Keeping Cool By Staying Dry

If you’re going to be out and about in warm weather, wearing lightweight clothing is just one of the things you can do to stay cool. Taking steps to keep yourself cool during the hot summer months is essential to preventing heat exhaustion or, even more serious, heat stroke.

Here are some things to consider when combating summer heat:

  • Fabrics:Choose clothing made from fabrics like woven nylon (not knit) that wick away sweat well.
  • Light colors: White and light-colored shirts keep you much cooler than dark colors because they reflect, rather than absorb, heat.
  • Loose clothing: Avoid wearing skintight clothing in the heat. Instead, opt for clothes that provide good airflow and air permeability.
  • Neck coolers: These bandanas have crystals inside them that absorb water. As the water evaporates, it keeps your neck cool.

Staying Dry with Special Fabrics

When dressing for a hot day, the best clothes to wear are those made from fabrics that actively keep sweat away from your body and, therefore, keep you cool and dry. In general, these types of fabrics are synthetic, rather than natural.

For example, cotton clothes that contain no synthetics are poor choices for hot weather clothing. Along with taking up to five times longer to dry than some synthetics, cotton can also absorb more than four times its weight in water. Wet clothing sticks to your skin and actually hinders the evaporation process that keeps the body cool.

You should also be careful of some “ultra-light” clothing, as this can prove less durable than slightly heavier material. Keep in mind that lightweight clothing is usually only worthwhile for certain athletes who need to keep their weight to an absolute minimum.

Some reliable clothing brands for keeping you cool and staying dry include MontBell and Patagonia, although Patagonia can be fairly expensive. You can sometimes find special discounts, however, if you check their Web site, outlet stores or Sierra Trading Post. Here are some additional brands that make their clothes with great fabrics for staying cool and dry:

  • Champion Double Dry Women’s Shirts offers tops in various styles ranging from $11 to $20.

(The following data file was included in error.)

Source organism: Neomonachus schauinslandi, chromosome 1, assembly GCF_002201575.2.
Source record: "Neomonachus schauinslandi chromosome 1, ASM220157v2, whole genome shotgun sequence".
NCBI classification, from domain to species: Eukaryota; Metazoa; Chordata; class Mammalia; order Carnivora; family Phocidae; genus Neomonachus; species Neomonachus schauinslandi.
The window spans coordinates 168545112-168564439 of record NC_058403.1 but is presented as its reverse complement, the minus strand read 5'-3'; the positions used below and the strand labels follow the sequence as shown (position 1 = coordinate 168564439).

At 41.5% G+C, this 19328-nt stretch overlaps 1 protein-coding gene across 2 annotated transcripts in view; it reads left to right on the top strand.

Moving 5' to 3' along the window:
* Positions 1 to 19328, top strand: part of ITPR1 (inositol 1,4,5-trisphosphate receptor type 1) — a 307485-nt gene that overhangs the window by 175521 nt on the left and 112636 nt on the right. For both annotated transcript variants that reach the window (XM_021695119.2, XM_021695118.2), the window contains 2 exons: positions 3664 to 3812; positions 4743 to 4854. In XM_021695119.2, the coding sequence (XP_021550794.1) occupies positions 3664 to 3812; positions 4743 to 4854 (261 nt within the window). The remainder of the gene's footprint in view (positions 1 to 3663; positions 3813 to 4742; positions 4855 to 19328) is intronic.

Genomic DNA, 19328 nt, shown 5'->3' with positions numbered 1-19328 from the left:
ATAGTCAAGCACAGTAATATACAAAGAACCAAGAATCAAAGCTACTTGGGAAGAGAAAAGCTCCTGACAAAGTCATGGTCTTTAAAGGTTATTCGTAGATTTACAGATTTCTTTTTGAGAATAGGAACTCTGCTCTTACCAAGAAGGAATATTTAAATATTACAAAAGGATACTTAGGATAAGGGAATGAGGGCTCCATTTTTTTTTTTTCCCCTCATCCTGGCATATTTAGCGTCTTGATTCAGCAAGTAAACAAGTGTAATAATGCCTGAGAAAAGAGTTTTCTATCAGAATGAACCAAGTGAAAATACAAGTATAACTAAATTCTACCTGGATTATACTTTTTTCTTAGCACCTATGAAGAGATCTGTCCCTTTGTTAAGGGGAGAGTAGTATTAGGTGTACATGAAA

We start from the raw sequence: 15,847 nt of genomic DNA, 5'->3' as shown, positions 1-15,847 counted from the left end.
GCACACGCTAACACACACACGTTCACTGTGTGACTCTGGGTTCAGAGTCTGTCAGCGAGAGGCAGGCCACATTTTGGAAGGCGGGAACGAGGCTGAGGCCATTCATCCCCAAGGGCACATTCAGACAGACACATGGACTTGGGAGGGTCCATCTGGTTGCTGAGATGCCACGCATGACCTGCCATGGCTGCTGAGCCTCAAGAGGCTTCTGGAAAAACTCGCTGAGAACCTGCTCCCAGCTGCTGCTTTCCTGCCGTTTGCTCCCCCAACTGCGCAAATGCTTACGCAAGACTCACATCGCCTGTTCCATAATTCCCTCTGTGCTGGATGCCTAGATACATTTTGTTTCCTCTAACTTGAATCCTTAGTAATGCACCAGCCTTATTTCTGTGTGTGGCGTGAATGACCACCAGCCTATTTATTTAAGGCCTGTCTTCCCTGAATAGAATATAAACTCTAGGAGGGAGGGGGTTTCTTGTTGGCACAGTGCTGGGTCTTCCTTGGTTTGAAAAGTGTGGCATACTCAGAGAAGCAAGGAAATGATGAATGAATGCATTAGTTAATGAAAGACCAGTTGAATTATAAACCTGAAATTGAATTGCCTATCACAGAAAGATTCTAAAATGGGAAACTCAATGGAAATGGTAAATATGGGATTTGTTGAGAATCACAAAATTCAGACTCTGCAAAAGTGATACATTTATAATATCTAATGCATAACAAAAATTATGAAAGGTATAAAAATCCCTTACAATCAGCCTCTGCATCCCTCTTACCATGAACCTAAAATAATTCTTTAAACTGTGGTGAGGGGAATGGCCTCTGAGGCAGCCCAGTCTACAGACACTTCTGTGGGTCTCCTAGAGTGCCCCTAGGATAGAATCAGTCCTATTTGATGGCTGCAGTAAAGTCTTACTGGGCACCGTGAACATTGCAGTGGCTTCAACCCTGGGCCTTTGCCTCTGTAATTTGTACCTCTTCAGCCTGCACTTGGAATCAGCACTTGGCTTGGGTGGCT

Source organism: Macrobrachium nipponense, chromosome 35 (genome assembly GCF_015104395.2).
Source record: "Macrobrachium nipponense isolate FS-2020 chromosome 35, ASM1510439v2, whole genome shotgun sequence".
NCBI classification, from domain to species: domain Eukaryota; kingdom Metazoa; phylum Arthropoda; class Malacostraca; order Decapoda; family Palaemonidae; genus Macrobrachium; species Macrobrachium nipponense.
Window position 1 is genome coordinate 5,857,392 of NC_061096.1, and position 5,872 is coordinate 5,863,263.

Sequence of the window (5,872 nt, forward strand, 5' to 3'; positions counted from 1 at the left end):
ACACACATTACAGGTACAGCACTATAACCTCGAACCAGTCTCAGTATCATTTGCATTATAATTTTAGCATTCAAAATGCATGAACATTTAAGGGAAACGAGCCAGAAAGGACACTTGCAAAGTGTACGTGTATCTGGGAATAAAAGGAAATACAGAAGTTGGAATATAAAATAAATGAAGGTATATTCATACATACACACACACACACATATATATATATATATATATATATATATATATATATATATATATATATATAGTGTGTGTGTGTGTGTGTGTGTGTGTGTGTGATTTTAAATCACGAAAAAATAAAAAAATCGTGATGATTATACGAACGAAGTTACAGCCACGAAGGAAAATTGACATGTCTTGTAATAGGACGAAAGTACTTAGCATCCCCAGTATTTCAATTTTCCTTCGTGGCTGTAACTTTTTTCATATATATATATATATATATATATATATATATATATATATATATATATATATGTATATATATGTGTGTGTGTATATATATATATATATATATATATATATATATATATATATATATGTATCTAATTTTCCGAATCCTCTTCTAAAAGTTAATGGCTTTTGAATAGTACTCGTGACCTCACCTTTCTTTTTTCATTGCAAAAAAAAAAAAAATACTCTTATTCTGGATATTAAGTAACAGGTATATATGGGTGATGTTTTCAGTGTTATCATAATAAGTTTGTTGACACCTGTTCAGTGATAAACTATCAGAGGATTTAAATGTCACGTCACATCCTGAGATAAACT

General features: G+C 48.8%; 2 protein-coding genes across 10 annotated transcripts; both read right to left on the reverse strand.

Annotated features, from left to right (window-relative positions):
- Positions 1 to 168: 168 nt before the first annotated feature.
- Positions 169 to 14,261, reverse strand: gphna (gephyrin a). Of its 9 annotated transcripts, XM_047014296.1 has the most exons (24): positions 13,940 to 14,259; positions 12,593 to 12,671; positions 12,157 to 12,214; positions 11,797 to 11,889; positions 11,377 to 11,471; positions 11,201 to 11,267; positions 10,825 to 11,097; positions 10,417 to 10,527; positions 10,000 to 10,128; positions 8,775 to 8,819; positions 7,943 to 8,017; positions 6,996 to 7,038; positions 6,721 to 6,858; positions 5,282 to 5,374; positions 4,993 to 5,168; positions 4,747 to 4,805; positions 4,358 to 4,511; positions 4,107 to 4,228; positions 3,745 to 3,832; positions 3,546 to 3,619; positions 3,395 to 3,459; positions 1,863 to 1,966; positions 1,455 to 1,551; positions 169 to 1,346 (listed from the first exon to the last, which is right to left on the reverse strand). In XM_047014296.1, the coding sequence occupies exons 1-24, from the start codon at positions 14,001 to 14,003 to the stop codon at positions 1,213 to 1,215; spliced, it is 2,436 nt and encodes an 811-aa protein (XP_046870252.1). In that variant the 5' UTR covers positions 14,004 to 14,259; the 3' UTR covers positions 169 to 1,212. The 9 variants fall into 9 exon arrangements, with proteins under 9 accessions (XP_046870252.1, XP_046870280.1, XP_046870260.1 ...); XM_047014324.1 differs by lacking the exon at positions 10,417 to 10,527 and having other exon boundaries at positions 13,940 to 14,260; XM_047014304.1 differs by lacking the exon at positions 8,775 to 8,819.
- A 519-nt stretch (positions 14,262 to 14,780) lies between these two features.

• For men, L.L. Bean has a CoolMax line with T-shirts for $20 and $25.
  • New Balance makes tops for men that range in price from about $12 to $35.

The Rail Rider Adventure Shirt and the Malden Mills Power Dry are other branded products that can also keep you cool, although these don’t tend to keep you as cool as the above mention products.

Some shorts also have quick-drying features and ultra light cloth, such as Brooks Revelation Pacer Shorts for women ranging from $23.95 to $31.35. Patagonia offers Go II Shorts, also for women, for around $50. Legs tend not to sweat as much as the torso, however, so it’s less important to find special materials for them.

Hot Weather Footwear

Most people know that we lose heat through our heads, which is why our mothers always told us to wear a hat in winter. But did you know you actually lose heat through the soles of your feet, too? That’s why in warm weather being barefoot feels so great!

When wearing shoes on a hot day, make sure they’re breathable and allow cool air to pass through them. You also want to make sure your feet stay dry to help the evaporation process, which naturally cools the skin.

If you’re hiking or undergoing another activity that requires mid- to heavyweight boots on a warm day, wear socks that will help wick away sweat. Merino wool absorbs lots of perspiration, keeping your feet and boots dry. If that’s too warm, then choose socks made of special synthetic materials to keep your feet cool.

Keeping Cool in Other Ways

Did you know cooling off your wrists actually cools off the entire body? Putting some ice wrapped in cloth against your wrist can provide almost immediate relief.

Another more obvious tip for staying cool involves staying out of direct sunlight whenever possible. The shade always feels cooler than sunnier areas. Along the same lines, wear a wide-brimmed hat to keep direct sunlight off of you when you can’t avoid the sun completely.